8. 8. Copyright © 2017 by ScottMadden, Inc. All rights reserved. Changing Demographics (Cont’d) Different People 7 MILLENNIAL:an individual born between the early 1980s and the early 2000s 85millionmillennials in the United States
  9. 9. Copyright © 2017 by ScottMadden, Inc. All rights reserved. Changing Demographics (Cont’d) Industries with similar labor forces, such as construction and manufacturing, are mirroring utility industry challenges ■ Facing a shortage of qualified workers • 22% of skilled manufacturing workers are retiring over the next decade • Too few graduates are STEM focused • Increased wages and training have not solved the issue ■ Generational differences pronounced within the workforce • Underappreciation of these industries by millennials ■ Technology is transforming the industry • Necessary changes may upset veteran employees • Technology driving increasingly complex projects • Automation continues to upend existing job responsibilities and requirements Other industries are showing signs of struggling with the same issues, despite dissimilar workforces ■ Insurance ■ Retail ■ Engineering ■ Agriculture ■ Healthcare ■ Defense Contracting ■ Food Service and Facility Management ■ Sales ■ Shipping and Logistics Different People 8 Myriad industries and companies will face similar challenges to utilities, and many will tap the same labor pools – those that will be successful are addressing the future now.
  10. 10. Copyright © 2017 by ScottMadden, Inc. All rights reserved. Changing Demographics (Cont’d) As utilities struggle to hire skilled labor, the exit of retiring baby boomers is creating a knowledge vacuum ■ Experiential or “tacit” knowledge takes time to acquire and is difficult to pass on • Millennials are less likely to remain in jobs for extended periods so they may not develop this knowledge ■ Utilities are facing an older workforce on the cusp of retirement • Roughly 25% of utility industry employees will be ready to retire in the next five years Concurrently, utilities are dealing with a variety of internal shifts that are expected to grow more acute in coming years ■ Skills gaps for new technologies • For example, heightened focus on cybersecurity and cyber-physical systems requires technical acumen and robust training ■ Increased impact of automation • Tacit knowledge may not be enough as the workforce contends with automation changing existing jobs ■ Difficulty hiring a skilled workforce • Disappearance of historical training programs means potential employees lack necessary skills and experience Different People 9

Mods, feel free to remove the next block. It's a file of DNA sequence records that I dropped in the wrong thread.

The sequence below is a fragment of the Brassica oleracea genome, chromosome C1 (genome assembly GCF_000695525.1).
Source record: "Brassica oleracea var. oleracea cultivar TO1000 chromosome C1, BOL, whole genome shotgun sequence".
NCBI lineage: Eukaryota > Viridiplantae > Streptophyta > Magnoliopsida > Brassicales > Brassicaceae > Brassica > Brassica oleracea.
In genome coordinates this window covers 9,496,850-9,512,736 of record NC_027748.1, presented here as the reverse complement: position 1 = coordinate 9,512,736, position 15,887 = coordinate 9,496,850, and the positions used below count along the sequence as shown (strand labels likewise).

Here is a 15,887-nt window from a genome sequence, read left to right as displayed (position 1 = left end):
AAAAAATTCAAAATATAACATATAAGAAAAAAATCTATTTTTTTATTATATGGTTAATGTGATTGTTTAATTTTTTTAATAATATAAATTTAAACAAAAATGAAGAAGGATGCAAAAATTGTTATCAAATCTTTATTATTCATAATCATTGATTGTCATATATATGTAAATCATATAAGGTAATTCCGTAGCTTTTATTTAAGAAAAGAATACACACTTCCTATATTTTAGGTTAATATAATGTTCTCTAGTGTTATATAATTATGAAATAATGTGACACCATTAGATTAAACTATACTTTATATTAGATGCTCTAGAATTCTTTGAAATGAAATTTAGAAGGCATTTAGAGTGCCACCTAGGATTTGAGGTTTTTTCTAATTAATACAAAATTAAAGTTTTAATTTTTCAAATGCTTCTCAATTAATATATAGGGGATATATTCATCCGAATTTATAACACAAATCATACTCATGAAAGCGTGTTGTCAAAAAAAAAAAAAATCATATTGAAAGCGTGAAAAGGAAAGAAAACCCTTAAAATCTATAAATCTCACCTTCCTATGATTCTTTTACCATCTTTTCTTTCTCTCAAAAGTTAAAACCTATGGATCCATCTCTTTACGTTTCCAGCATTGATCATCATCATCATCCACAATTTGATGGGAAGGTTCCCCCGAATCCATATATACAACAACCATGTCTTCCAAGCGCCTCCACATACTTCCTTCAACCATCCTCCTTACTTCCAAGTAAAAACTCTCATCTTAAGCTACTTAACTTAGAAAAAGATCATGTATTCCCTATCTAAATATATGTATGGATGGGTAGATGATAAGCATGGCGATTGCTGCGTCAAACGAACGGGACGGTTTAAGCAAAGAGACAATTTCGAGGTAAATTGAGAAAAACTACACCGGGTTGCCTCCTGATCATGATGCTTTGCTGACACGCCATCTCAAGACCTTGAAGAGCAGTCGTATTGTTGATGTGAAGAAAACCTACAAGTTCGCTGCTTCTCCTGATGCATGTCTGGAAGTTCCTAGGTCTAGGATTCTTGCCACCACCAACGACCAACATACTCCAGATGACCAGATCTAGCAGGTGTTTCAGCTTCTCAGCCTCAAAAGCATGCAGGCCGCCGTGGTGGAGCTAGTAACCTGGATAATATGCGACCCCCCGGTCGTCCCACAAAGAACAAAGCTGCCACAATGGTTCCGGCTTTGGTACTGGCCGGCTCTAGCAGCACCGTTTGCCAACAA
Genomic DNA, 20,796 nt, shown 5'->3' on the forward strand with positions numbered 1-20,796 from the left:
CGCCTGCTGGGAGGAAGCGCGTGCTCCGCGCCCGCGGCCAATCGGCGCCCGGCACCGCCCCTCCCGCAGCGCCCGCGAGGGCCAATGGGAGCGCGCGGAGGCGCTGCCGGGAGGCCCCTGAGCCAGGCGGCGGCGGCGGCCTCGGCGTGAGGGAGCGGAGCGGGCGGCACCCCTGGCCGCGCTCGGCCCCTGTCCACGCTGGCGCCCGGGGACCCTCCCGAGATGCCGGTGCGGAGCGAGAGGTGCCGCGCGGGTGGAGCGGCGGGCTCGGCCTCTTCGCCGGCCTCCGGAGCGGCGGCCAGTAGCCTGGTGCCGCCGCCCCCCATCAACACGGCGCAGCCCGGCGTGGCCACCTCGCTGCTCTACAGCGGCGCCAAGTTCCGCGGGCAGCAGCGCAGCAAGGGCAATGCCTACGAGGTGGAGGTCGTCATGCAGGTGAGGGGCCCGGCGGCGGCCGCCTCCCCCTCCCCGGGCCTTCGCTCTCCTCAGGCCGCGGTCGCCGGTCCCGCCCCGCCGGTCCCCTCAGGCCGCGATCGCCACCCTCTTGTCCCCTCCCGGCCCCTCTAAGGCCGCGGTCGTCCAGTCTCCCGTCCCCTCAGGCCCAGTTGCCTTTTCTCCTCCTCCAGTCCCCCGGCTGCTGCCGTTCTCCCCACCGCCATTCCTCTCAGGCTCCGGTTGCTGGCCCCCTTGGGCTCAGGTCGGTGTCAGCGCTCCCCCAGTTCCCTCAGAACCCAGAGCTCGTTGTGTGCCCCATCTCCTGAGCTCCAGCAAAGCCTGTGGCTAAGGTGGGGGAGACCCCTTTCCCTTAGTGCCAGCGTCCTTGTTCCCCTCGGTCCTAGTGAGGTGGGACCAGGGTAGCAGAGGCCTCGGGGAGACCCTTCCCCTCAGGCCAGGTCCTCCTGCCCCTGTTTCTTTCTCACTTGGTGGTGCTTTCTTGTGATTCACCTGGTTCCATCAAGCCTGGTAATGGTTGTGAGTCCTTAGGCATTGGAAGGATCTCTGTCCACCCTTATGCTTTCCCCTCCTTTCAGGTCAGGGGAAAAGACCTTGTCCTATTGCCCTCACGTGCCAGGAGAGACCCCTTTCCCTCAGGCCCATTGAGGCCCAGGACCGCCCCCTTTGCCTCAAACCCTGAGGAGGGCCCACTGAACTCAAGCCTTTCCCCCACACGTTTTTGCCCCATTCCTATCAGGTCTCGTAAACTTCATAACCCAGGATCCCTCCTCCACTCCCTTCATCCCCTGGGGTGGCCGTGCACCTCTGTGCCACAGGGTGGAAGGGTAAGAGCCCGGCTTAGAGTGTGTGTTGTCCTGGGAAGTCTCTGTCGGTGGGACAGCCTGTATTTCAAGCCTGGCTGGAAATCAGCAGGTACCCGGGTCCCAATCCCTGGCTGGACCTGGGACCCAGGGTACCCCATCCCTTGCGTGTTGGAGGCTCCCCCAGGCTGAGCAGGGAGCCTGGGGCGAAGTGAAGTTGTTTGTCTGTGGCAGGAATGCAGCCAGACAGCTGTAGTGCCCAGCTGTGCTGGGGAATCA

11. 11. Copyright © 2017 by ScottMadden, Inc. All rights reserved. Baby Boomers to Millennials – How Do We Transition? Preparing to Pass the Torch ■ Mentorships ■ Craft-based apprenticeships ■ Critical skill development opportunities ■ Cross-training Retention Drivers ■ Baby boomers – ideal to employ policies and practices that keep retirees on staff longer until successful knowledge transfer occurs • Flexible work hours • Compressed schedules • Phased retirements ■ Millennials – this generation is the most educated in history • Strong desire for robust and consistent development opportunities • Urge for continual learning • Need for clear and open feedback mechanisms All Generations Expect: ■ Challenging work projects ■ Competitive compensation ■ Opportunities for advancement and to grow and develop in roles ■ Work-life integration Different People 10 Bridging the Divide
  12. 12. Copyright © 2017 by ScottMadden, Inc. All rights reserved. Different Competitors for Labor Different People 11 Utilities will increasingly need specialized technical expertise ■ Recent industry studies pinpoint cybersecurity as the biggest challenge facing utilities ■ Increased focus on technologies like distributed generation, smart home devices, and new methods of storage require an array of new skills Competition for technical expertise will become tougher ■ Proliferation of smart home devices presents an entry point for powerful technology firms like Google and Amazon into the industry • Technology firms may poach talent to build up utility expertise • Utilities may not have the resources or flexibility to compete with the compensation, benefits, and flexibility offered by technical behemoths